Field & Stream Online Editors
Field & Stream Online Editors

With turkey season upon us, it’s time for a little spring cleaning. Most hunters will clean the bore and, if the gun’s an autoloader, the gas system, then call the job done. In fact, turkey guns are shot so infrequently that you could probably leave the barrel and the gas system alone year after year and have no problems whatsoever (not that you would, but you could).

Here are the parts that really need attention before the season: First, if you never took the camo tape off your gun last season–and you really should have–do it now. Peel the old tape off. Wipe any sticky residue away with rubbing alcohol.

You may be unpleasantly surprised to find rust spots under the tape. Apply a dab of Flitz Metal Polish to the spot with a moist cloth or sponge, then rub it with a dry towel.

Wipe the metal surfaces of the gun with an oily cloth and apply fresh tape. Promise me you’ll buy a couple of extra rolls and retape the gun if it gets soaked during the season. Backup tape is cheaper than reblueing the gun. (I realize there are turkey guns so rusty they’re actually held together by camo tape, but it should not be your goal to own one of them.)

If you can remove the trigger group and bolt easily, do so. Clean them with Rem Action Cleaner, brush the twigs and grass out of the receiver, then lightly oil the bolt and trigger group and reassemble the action. Dab a little oil on the grooves inside an auto’s receiver where the bolt travels and onto the action bars of pump guns.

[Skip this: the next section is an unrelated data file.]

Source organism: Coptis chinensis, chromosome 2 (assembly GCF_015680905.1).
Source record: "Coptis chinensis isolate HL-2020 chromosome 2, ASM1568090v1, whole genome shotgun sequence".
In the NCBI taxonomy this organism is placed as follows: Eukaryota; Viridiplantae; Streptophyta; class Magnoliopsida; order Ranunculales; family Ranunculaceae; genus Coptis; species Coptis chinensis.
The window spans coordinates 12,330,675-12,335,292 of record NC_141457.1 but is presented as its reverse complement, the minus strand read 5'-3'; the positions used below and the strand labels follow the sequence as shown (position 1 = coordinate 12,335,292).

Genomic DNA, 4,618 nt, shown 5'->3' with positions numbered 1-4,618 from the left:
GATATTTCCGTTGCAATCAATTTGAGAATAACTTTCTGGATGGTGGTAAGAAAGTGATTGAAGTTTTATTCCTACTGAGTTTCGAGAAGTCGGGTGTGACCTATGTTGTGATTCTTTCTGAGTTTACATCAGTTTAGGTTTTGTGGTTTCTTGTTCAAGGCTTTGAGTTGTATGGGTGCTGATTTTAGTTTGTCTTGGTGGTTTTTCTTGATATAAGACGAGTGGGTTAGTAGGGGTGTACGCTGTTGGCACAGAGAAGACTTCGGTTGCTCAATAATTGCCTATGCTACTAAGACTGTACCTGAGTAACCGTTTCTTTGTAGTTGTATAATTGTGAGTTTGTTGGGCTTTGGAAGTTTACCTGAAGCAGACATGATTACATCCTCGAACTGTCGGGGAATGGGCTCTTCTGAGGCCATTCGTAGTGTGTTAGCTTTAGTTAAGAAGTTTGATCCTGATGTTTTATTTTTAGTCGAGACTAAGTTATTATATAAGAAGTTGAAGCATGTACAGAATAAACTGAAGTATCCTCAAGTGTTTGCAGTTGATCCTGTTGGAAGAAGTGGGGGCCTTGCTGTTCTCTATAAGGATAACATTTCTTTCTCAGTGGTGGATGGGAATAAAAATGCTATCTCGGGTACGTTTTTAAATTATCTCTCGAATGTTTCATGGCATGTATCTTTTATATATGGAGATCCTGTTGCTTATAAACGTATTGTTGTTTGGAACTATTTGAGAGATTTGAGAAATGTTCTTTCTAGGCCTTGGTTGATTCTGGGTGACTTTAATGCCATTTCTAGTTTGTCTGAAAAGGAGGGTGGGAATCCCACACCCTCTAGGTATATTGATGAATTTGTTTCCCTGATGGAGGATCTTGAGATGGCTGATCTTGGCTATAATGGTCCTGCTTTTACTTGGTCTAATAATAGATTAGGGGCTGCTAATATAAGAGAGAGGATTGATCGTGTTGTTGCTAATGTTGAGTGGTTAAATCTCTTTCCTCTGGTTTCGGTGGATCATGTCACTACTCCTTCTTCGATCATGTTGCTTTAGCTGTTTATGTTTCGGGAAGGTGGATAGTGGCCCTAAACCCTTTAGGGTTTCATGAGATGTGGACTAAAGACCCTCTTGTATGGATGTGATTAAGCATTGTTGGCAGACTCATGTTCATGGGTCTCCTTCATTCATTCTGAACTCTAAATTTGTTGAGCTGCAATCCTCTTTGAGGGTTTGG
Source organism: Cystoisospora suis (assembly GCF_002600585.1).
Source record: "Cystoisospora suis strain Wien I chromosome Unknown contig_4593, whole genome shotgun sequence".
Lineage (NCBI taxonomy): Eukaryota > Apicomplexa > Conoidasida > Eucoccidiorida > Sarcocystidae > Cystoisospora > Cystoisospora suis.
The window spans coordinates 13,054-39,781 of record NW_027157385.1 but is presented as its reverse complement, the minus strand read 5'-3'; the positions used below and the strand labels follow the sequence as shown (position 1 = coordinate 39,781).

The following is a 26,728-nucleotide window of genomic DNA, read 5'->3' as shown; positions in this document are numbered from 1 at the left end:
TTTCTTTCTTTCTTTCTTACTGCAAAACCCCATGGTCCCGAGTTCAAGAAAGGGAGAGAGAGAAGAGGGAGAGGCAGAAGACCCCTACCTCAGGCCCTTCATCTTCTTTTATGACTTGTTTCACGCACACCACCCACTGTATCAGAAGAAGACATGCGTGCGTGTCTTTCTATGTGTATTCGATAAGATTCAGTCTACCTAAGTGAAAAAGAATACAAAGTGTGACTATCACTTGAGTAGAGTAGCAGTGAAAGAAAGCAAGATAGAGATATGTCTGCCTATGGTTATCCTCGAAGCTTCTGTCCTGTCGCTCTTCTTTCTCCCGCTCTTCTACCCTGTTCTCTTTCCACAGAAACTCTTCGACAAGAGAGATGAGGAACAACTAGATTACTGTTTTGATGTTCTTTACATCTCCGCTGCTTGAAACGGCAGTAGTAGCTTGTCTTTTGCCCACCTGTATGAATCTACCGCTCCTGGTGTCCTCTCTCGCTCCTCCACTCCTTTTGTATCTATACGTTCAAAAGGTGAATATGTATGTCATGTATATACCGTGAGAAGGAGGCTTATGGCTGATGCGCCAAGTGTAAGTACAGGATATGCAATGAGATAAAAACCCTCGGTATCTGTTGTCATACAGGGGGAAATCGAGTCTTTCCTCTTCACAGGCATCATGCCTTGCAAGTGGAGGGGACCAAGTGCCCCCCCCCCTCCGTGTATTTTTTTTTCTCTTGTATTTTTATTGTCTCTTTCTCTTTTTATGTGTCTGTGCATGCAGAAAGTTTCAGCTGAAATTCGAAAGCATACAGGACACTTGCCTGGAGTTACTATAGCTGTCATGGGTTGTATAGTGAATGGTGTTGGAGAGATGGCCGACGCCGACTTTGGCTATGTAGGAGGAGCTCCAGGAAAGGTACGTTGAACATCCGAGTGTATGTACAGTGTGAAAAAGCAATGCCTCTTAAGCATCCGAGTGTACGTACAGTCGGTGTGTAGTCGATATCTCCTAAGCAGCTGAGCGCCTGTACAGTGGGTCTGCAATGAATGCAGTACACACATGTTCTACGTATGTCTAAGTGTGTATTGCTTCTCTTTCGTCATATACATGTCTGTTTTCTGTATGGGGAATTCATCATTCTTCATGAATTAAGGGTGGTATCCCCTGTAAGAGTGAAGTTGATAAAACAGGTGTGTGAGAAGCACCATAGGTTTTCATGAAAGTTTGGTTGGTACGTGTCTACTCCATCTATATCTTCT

If the trigger assembly doesn’t come out easily (the case with many older pumps and autos and a few new ones), remove the barrel, take the gun outside, and hold it with the buttstock up in the air over a pile of newspaper. Spray about a third of a can of Liquid Wrench up into the action and watch the junk run out. After the Liquid Wrench evaporates, shoot a tiny bit of Rem Oil inside.

Give the magazine tube the same treatment. We may not shoot turkey guns very often, but we load and unload them all the time. You’ll be surprised how much junk gets into the tube. Spray your Liquid Wrench in through the top of the magazine tube (where the plug goes). Once the tube dries, spray Rem Oil inside and work the follower back and forth to be sure it doesn’t stick in the field.

Unscrew your choke, give it a good soaking with Birchwood Casey Bore Scrubber, let it sit a few minutes, and scrub the plastic fouling off with a bronze brush. Dry the tube, lube the threads with choke-tube grease, and screw it in snugly but not overtight. While you’re at it, dab some grease on the magazine cap threads.

There, your gun’s clean. Now take it out and get it dirty.